I grew up in the wealthiest county in America. Doesn’t mean we were filthy rich (upper middle class), but I never lacked for anything that could be paid for in cash.
Most of my friends from junior high on came from extremely wealthy and/or influential families. Hardly any of it was “old” money — most of my friends had at least one parent or grandparent who came from a working-class family. Some of their parents immigrated here (legally) from impoverished nations. One even came here as a refugee.
Parents generally want their children to have the best things in life. These parents were no exception.
My friends were denied nothing. Many of them were given cellphones and credit cards before they were old enough to drive. 16th birthday present? New car was standard.
Most of my friends went off to expensive private colleges. Few of them lasted beyond the first couple of semesters.
The ones who did manage to finish college all have masters degrees in either social work or education. Make of that what you will.
Those who left school generally remained unemployed throughout their twenties, still living off of (but not with) their parents. Their parents paid their rent, their bills, and (unwittingly) for their drugs. A few of them were gifted townhouses or fancy condos.
They couldn’t find jobs because they never bothered to look. They advocated for universal healthcare because they knew it was only a matter of time before they’d be kicked off of their parents’ plans.
The girls got involved with left-wing activism early on because it was trendy to call yourself a feminist. The guys got involved much later (around the time of Occupy Wall Street) once they realized prestige couldn’t be siphoned off as easily as cash.
We were the kids who were told we could be whatever we wanted to in life — regardless of race, sex, sexual orientation, or ethnicity. We believed it, and we filled our heads with such wonderful dreams.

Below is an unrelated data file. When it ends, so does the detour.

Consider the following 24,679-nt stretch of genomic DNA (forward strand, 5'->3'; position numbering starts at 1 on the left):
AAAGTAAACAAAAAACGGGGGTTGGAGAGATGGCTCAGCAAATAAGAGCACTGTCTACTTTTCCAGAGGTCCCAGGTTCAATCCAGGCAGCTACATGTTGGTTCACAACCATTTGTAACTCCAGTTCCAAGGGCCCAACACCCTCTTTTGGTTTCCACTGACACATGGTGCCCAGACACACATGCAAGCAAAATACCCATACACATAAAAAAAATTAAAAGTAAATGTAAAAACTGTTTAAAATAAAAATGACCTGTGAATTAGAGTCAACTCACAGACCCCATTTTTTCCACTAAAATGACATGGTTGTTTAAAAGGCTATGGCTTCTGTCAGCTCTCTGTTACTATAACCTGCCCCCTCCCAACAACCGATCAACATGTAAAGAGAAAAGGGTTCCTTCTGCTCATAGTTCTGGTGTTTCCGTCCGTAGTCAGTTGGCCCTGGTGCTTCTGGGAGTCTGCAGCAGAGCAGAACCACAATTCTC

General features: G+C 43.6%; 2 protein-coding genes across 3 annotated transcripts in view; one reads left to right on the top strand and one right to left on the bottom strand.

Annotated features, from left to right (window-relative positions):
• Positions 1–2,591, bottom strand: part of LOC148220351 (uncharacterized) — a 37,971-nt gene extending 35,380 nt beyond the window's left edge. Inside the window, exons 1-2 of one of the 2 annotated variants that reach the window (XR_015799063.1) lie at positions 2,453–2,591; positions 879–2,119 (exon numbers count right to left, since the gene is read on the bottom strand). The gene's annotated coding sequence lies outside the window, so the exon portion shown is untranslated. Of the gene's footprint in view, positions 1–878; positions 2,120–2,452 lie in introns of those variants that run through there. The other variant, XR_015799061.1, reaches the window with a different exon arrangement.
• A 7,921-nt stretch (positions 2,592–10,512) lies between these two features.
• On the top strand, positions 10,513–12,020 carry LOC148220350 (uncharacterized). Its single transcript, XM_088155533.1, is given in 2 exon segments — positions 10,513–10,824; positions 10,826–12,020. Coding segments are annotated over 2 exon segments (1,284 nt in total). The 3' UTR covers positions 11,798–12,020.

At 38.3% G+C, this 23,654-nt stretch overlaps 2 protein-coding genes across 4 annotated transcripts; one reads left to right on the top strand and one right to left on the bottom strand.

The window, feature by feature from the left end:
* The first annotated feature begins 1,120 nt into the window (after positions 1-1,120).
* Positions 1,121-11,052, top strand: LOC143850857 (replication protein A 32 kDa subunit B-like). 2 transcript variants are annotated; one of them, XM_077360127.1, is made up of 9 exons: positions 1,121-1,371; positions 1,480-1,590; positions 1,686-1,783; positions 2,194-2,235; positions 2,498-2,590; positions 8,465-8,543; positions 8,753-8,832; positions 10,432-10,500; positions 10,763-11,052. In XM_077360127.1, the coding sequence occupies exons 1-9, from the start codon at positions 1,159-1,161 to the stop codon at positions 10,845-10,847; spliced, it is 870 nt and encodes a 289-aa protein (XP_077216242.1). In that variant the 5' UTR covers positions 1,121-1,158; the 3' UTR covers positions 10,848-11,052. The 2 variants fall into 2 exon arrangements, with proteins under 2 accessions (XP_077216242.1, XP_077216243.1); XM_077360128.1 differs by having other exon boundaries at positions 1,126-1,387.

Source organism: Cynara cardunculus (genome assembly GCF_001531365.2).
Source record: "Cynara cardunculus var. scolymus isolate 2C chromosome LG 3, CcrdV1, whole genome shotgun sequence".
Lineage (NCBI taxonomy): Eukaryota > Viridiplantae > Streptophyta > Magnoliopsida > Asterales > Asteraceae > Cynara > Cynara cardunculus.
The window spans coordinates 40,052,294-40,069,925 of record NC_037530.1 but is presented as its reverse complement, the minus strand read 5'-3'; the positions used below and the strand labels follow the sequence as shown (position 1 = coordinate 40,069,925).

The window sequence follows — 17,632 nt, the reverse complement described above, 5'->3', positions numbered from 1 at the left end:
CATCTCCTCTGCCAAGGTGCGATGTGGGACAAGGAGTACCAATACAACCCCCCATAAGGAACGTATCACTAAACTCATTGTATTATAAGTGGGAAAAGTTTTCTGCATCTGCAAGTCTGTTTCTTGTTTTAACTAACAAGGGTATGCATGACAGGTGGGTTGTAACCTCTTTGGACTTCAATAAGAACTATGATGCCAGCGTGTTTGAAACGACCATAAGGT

The part they left out was that those dreams wouldn’t simply be handed to us by some surrogate parental entity — we’d have to work towards them, and success is never a guarantee in life.
My friends aren’t stupid. A lot of them are highly-intelligent people. I think deep down they realize where they messed up, only the sense of shame is more than they can bear.
And so they fall back on their intelligence — see themselves as the enlightened, intellectual elite — as if IQ alone were something to be proud of. (I have far greater respect for a mentally-challenged individual who can hold down a job than I have for a worthless genius.)
Disagree with them and you are ignorant. Or bigoted. Or simply blinded by your own privilege (or by a lack thereof).
It’s far easier to blame one’s own failures on an oppressive, capitalistic, patriarchal system than it is to re-examine one’s own life choices. And it’s far easier to smear someone you disagree with as racist, sexist, homophobic, etc. than it is to address their ideas directly — particularly on issues of economics.
Which is why everyone right-of-left these days is automatically racist, sexist, homophobic, etc. — regardless of their race, sex, sexual orientation, etc.